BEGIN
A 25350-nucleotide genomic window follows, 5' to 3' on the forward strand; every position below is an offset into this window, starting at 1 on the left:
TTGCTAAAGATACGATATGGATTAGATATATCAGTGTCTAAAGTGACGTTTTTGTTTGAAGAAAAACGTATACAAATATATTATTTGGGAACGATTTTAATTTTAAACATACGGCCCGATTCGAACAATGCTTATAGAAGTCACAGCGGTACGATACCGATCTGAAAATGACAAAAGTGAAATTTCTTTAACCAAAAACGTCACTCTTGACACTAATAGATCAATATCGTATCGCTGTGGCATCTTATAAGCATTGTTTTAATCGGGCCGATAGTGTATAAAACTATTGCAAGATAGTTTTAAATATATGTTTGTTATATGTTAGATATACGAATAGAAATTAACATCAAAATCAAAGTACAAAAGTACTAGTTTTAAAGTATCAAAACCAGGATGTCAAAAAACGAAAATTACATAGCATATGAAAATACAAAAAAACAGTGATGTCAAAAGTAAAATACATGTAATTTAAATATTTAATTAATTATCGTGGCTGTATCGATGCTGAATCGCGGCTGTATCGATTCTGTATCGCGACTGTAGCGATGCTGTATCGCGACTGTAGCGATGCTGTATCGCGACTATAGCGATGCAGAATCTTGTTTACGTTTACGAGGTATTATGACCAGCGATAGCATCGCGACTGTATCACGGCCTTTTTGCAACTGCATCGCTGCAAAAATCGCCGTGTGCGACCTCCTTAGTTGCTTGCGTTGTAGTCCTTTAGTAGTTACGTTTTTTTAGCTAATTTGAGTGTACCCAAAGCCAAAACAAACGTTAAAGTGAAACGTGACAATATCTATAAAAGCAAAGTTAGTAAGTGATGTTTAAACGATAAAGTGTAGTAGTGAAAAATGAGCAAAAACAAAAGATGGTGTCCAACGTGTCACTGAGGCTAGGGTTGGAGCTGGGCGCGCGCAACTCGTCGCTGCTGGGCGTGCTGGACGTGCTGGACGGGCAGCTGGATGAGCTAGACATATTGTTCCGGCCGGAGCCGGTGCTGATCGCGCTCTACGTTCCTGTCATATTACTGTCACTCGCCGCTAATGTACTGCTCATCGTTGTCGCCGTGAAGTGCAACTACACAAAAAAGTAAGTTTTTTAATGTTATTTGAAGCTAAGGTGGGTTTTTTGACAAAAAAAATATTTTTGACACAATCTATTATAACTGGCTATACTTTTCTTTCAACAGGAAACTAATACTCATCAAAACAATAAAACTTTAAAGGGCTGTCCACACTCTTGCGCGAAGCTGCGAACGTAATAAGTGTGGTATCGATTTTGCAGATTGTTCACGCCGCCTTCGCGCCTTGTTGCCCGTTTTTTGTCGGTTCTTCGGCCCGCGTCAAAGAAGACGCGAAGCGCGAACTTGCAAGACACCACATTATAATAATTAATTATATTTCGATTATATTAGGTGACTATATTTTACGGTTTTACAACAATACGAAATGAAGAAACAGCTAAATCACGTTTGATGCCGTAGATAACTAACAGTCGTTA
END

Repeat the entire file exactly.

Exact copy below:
A 25350-nucleotide genomic window follows, 5' to 3' on the forward strand; every position below is an offset into this window, starting at 1 on the left:
TTGCTAAAGATACGATATGGATTAGATATATCAGTGTCTAAAGTGACGTTTTTGTTTGAAGAAAAACGTATACAAATATATTATTTGGGAACGATTTTAATTTTAAACATACGGCCCGATTCGAACAATGCTTATAGAAGTCACAGCGGTACGATACCGATCTGAAAATGACAAAAGTGAAATTTCTTTAACCAAAAACGTCACTCTTGACACTAATAGATCAATATCGTATCGCTGTGGCATCTTATAAGCATTGTTTTAATCGGGCCGATAGTGTATAAAACTATTGCAAGATAGTTTTAAATATATGTTTGTTATATGTTAGATATACGAATAGAAATTAACATCAAAATCAAAGTACAAAAGTACTAGTTTTAAAGTATCAAAACCAGGATGTCAAAAAACGAAAATTACATAGCATATGAAAATACAAAAAAACAGTGATGTCAAAAGTAAAATACATGTAATTTAAATATTTAATTAATTATCGTGGCTGTATCGATGCTGAATCGCGGCTGTATCGATTCTGTATCGCGACTGTAGCGATGCTGTATCGCGACTGTAGCGATGCTGTATCGCGACTATAGCGATGCAGAATCTTGTTTACGTTTACGAGGTATTATGACCAGCGATAGCATCGCGACTGTATCACGGCCTTTTTGCAACTGCATCGCTGCAAAAATCGCCGTGTGCGACCTCCTTAGTTGCTTGCGTTGTAGTCCTTTAGTAGTTACGTTTTTTTAGCTAATTTGAGTGTACCCAAAGCCAAAACAAACGTTAAAGTGAAACGTGACAATATCTATAAAAGCAAAGTTAGTAAGTGATGTTTAAACGATAAAGTGTAGTAGTGAAAAATGAGCAAAAACAAAAGATGGTGTCCAACGTGTCACTGAGGCTAGGGTTGGAGCTGGGCGCGCGCAACTCGTCGCTGCTGGGCGTGCTGGACGTGCTGGACGGGCAGCTGGATGAGCTAGACATATTGTTCCGGCCGGAGCCGGTGCTGATCGCGCTCTACGTTCCTGTCATATTACTGTCACTCGCCGCTAATGTACTGCTCATCGTTGTCGCCGTGAAGTGCAACTACACAAAAAAGTAAGTTTTTTAATGTTATTTGAAGCTAAGGTGGGTTTTTTGACAAAAAAAATATTTTTGACACAATCTATTATAACTGGCTATACTTTTCTTTCAACAGGAAACTAATACTCATCAAAACAATAAAACTTTAAAGGGCTGTCCACACTCTTGCGCGAAGCTGCGAACGTAATAAGTGTGGTATCGATTTTGCAGATTGTTCACGCCGCCTTCGCGCCTTGTTGCCCGTTTTTTGTCGGTTCTTCGGCCCGCGTCAAAGAAGACGCGAAGCGCGAACTTGCAAGACACCACATTATAATAATTAATTATATTTCGATTATATTAGGTGACTATATTTTACGGTTTTACAACAATACGAAATGAAGAAACAGCTAAATCACGTTTGATGCCGTAGATAACTAACAGTCGTTA